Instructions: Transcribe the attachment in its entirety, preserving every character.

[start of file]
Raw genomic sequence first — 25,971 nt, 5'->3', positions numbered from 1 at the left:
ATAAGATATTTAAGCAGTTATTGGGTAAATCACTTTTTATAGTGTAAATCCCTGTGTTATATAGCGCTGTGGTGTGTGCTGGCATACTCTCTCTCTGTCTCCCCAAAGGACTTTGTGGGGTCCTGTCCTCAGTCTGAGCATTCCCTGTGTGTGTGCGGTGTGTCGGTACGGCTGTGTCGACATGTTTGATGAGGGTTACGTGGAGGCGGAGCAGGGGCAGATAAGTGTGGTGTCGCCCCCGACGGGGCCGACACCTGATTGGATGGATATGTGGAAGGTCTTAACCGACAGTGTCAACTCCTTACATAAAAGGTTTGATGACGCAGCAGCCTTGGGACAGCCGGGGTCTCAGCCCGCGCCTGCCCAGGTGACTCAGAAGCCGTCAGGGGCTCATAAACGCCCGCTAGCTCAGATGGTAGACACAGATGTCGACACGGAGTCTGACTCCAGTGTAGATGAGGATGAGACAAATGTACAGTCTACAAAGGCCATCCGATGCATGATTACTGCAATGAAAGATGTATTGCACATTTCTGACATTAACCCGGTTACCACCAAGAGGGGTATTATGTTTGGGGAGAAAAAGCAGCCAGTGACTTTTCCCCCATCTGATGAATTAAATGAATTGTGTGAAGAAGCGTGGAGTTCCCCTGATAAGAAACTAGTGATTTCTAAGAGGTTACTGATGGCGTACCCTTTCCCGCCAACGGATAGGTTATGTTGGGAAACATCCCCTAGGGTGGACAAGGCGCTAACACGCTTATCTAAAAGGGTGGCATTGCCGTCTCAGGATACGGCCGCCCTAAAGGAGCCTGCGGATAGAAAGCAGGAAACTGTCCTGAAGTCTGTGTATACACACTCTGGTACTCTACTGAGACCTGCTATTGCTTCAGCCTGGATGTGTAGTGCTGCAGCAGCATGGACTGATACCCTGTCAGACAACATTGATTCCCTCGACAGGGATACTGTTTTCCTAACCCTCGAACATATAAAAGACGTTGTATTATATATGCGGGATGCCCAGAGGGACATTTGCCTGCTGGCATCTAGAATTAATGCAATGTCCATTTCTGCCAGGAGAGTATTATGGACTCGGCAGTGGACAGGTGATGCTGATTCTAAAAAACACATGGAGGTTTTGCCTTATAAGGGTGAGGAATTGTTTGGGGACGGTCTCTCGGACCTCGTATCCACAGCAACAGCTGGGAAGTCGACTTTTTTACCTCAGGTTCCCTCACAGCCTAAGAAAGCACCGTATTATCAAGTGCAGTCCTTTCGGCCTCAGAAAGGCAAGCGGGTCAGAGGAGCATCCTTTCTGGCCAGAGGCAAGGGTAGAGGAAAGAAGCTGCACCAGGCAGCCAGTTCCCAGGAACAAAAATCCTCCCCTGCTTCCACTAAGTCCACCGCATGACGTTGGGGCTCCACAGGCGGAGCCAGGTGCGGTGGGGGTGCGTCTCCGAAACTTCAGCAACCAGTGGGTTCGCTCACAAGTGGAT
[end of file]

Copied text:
Raw genomic sequence first — 25,971 nt, 5'->3', positions numbered from 1 at the left:
ATAAGATATTTAAGCAGTTATTGGGTAAATCACTTTTTATAGTGTAAATCCCTGTGTTATATAGCGCTGTGGTGTGTGCTGGCATACTCTCTCTCTGTCTCCCCAAAGGACTTTGTGGGGTCCTGTCCTCAGTCTGAGCATTCCCTGTGTGTGTGCGGTGTGTCGGTACGGCTGTGTCGACATGTTTGATGAGGGTTACGTGGAGGCGGAGCAGGGGCAGATAAGTGTGGTGTCGCCCCCGACGGGGCCGACACCTGATTGGATGGATATGTGGAAGGTCTTAACCGACAGTGTCAACTCCTTACATAAAAGGTTTGATGACGCAGCAGCCTTGGGACAGCCGGGGTCTCAGCCCGCGCCTGCCCAGGTGACTCAGAAGCCGTCAGGGGCTCATAAACGCCCGCTAGCTCAGATGGTAGACACAGATGTCGACACGGAGTCTGACTCCAGTGTAGATGAGGATGAGACAAATGTACAGTCTACAAAGGCCATCCGATGCATGATTACTGCAATGAAAGATGTATTGCACATTTCTGACATTAACCCGGTTACCACCAAGAGGGGTATTATGTTTGGGGAGAAAAAGCAGCCAGTGACTTTTCCCCCATCTGATGAATTAAATGAATTGTGTGAAGAAGCGTGGAGTTCCCCTGATAAGAAACTAGTGATTTCTAAGAGGTTACTGATGGCGTACCCTTTCCCGCCAACGGATAGGTTATGTTGGGAAACATCCCCTAGGGTGGACAAGGCGCTAACACGCTTATCTAAAAGGGTGGCATTGCCGTCTCAGGATACGGCCGCCCTAAAGGAGCCTGCGGATAGAAAGCAGGAAACTGTCCTGAAGTCTGTGTATACACACTCTGGTACTCTACTGAGACCTGCTATTGCTTCAGCCTGGATGTGTAGTGCTGCAGCAGCATGGACTGATACCCTGTCAGACAACATTGATTCCCTCGACAGGGATACTGTTTTCCTAACCCTCGAACATATAAAAGACGTTGTATTATATATGCGGGATGCCCAGAGGGACATTTGCCTGCTGGCATCTAGAATTAATGCAATGTCCATTTCTGCCAGGAGAGTATTATGGACTCGGCAGTGGACAGGTGATGCTGATTCTAAAAAACACATGGAGGTTTTGCCTTATAAGGGTGAGGAATTGTTTGGGGACGGTCTCTCGGACCTCGTATCCACAGCAACAGCTGGGAAGTCGACTTTTTTACCTCAGGTTCCCTCACAGCCTAAGAAAGCACCGTATTATCAAGTGCAGTCCTTTCGGCCTCAGAAAGGCAAGCGGGTCAGAGGAGCATCCTTTCTGGCCAGAGGCAAGGGTAGAGGAAAGAAGCTGCACCAGGCAGCCAGTTCCCAGGAACAAAAATCCTCCCCTGCTTCCACTAAGTCCACCGCATGACGTTGGGGCTCCACAGGCGGAGCCAGGTGCGGTGGGGGTGCGTCTCCGAAACTTCAGCAACCAGTGGGTTCGCTCACAAGTGGAT